LeBron James, Roger Federer, Usain Bolt, Kevin Durant and Cristiano Ronaldo. What do all five of those global superstars have in common? Their “brands” aren’t as valuable as Tiger Woods’ or Phil Mickelson’s, according to Forbes.
The business magazine released its annual “Fab 40: The Most Valuable Athlete Brands” and Woods and Mickelson came in first and second, respectively, although this list is one time we doubt Phil cares about coming in second. Rory McIlroy came in ninth among the 10 individual athletes featured. Forbes defines an athlete’s brand value as “their endorsement income, less the average endorsement income of the top 10 athletes in same the sport.”
The magazine valued Woods’ brand at $30 million, six million dollars less than what he was valued at last year. Woods locked up sponsorship deals with MusclePharm, a nutritional supplement company, and Hero, an Indian motorcycle and scooter manufacturer, in 2014, but the continuing emergence and marketability of younger players like McIlroy and Jordan Spieth has cut into the 14-time major champion’s brand value.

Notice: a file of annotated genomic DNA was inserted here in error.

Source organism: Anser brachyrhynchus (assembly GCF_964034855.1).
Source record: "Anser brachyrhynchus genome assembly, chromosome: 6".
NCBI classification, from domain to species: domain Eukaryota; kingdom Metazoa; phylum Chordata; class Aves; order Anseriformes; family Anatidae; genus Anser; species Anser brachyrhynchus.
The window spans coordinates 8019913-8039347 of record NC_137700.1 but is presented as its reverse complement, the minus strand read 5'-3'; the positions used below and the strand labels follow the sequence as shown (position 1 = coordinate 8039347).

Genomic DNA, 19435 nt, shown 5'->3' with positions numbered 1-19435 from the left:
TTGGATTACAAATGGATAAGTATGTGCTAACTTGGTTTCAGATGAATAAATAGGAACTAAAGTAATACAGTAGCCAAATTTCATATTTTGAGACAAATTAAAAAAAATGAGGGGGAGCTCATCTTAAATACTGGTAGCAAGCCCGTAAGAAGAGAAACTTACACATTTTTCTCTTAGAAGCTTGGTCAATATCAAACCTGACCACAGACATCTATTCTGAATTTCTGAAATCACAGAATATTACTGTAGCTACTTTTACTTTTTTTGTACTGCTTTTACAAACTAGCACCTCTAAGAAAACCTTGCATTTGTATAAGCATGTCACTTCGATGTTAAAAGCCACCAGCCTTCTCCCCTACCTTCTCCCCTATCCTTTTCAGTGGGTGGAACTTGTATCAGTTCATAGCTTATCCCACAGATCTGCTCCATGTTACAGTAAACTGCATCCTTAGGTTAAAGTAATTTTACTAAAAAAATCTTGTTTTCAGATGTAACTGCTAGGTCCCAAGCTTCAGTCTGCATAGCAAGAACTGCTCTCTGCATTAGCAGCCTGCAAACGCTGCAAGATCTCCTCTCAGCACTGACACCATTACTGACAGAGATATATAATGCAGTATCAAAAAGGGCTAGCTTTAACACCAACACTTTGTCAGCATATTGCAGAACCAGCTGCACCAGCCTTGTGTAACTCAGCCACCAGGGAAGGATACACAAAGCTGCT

Mickelson’s brand was evaluated at $28 million in 2015, one million dollars less than it was in 2014. The left hander re-upped his contract with Callaway this year to continue to play the company’s equipment, but similar to the slip in Woods’ brand value, younger players have taken a chunk out of Mickelson’s value.
The marketable next generation is fronted by McIlroy who ranked ninth on Forbes’ list with a brand value of $12 million. The four-time major champion cracked the top-10 for the first time in 2015 thanks in part to taking over for Woods as the face of EA Sports’ PGA Tour video game.